As left pushes ranked-choice voting, concerns grow it will hurt minorities, seniors
Oakland NAACP President Cynthia Adams says new way of voting is "confusing" for seniors who were part of “the civil rights movement”
As liberal-leaning groups attempt to get more states to adopt ranked-choice voting in upcoming elections, chapters of the National Association for the Advancement of Colored People have raised concerns about the process, which they say could result in voter suppression and confuse seniors "who are the reason we're able to vote."
Chapters for the civil rights group in Oakland, the state of New York and Arlington, Virginia, have all raised issues about ranked-choice voting potentially confusing voters.
With RCV, when voters cast their ballots, they rank each candidate from first to last.
If no candidate receives more than 50% of the vote, then a runoff system is triggered.
The candidate with the least amount of first-choice votes is eliminated, then second-choice votes from those who voted for the last-place finisher are reallocated among the remaining candidates and tallied – in a process that continues until a candidate receives the majority of the vote.
Alaska and Maine are the only two states to have RCV at the state level.
Three counties and 47 cities also have RCV, according to pro-RCV organization FairVote.
Connecticut, Minnesota, Oregon and Vermont have passed pro-RCV legislation this year, and 27 states are considering pro-RCV legislation.
Florida, Montana, Idaho, South Dakota, and Tennessee have banned RCV.
“Ranked choice voting is not beneficial to minorities. It is voter suppression," Hazel Dukes, president of the NAACP’s New York State chapter said in June 2021 after the New York City board of elections erroneously uploaded 135,000 test votes for the Democrat mayoral primary before discarding them.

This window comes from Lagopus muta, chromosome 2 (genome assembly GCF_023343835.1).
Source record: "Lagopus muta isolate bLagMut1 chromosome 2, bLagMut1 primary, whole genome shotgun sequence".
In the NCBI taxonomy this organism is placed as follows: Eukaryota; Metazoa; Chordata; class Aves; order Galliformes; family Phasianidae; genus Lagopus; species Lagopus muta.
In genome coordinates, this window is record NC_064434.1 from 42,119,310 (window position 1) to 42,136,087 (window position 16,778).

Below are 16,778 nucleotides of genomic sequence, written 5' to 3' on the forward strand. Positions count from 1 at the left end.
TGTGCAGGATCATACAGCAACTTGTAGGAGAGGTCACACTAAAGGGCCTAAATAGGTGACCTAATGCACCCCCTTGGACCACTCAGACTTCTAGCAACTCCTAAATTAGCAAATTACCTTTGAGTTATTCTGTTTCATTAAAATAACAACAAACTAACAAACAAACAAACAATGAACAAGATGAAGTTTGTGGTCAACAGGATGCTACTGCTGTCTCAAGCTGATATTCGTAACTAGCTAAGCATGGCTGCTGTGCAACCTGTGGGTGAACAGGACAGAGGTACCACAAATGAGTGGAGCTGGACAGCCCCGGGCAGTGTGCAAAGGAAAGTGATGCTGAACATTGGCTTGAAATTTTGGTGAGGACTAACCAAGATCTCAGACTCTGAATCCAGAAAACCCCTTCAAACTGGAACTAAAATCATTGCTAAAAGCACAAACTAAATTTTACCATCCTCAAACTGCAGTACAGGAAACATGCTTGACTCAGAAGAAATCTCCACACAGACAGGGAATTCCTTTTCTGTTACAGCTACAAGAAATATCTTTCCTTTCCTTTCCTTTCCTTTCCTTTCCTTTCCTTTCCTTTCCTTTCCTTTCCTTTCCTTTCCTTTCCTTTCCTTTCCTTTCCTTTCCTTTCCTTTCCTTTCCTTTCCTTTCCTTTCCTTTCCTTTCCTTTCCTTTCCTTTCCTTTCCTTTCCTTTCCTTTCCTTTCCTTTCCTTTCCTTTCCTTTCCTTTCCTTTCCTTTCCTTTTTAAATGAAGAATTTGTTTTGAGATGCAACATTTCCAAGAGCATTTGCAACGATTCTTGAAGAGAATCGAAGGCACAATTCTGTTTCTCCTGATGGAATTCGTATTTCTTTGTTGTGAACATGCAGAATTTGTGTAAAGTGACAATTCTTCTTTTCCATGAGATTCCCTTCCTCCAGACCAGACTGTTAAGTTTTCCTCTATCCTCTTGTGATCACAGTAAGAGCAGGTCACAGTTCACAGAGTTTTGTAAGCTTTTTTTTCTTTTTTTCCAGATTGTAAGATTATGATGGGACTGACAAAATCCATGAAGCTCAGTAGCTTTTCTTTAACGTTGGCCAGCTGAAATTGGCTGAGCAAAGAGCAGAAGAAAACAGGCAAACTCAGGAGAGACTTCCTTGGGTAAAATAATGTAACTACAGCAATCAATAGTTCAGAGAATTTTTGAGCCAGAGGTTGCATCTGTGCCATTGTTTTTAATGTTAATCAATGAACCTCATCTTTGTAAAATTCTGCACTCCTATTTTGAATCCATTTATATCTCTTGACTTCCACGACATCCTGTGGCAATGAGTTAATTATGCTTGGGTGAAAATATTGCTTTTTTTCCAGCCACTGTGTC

In Oakland, the city’s NAACP branch called for a recount in the 2022 mayoral race in which the margin of victory was 677 votes.
"With an election decided by slightly over 0.5% and a record number of rejected ballots, a manual recount is necessary to ensure we have a clear winner," Oakland NAACP President Cynthia Adams said in January.
There were nearly 3,100 votes that weren’t counted because they were considered over-votes, meaning voters chose more than one candidate in the same ranking.
Adams told Just the News on Wednesday that “more education” is needed “for our community, especially the seniors because they are voters.”
She further argued seniors are “only used to voting [between] two people,” and that they won’t vote for candidates whom they don’t know.
The new method is also “confusing” for seniors who were part of “the civil rights movement,” Adams said. “They’re the reason why we're able to vote, walk, and travel all over the world.”
The Arlington branch also raised concerns about RCV in a primary election earlier this month.
“We have directly heard a series of grave concerns from our community regarding the implementation of this significant change,” NAACP President Mike Hemminger said ahead of the vote. “We will be monitoring this change with intense focus in the run up to and after the election to ensure that no one’s foundational right to vote becomes disenfranchised or impeded in Arlington County.”
However, in January the Georgia State Conference NAACP in releasing its legislative agenda for the year backed RCV.
“We support increased opportunities for civic engagement, including the authority for ranked-choice voting,” the agenda reads.
The nationwide NAACP didn't respond to a request for comment.
Jason Snead, executive director of the Honest Elections Project, recently said RCV proponents are “pushing to get rid of the party primary system,” which "would weaken political parties and leave a power vacuum."
FairVote told Just the News on Tuesday in an email linking to data on voter support of RCV: “Everywhere ranked choice voting is used, voters like and understand it – 95% said it was simple in New York City, 92% in Minneapolis, 85% in Alaska, 81% in Utah, etc.
The organization also said that there are “different forms of ranked choice voting," and that “it can be used within party primaries and that Alaska is the only place in which it has been paired with nonpartisan primaries.”
Hans von Spakovsky, The Heritage Foundation’s manager of the Election Law Reform Initiative, said that in 2021 when RCV was used for the first time in the New York City mayoral election it took two weeks to tabulate the votes.
“They had 10 candidates in the race," he said. "So the average voter going in was supposed to rank all 10 candidates."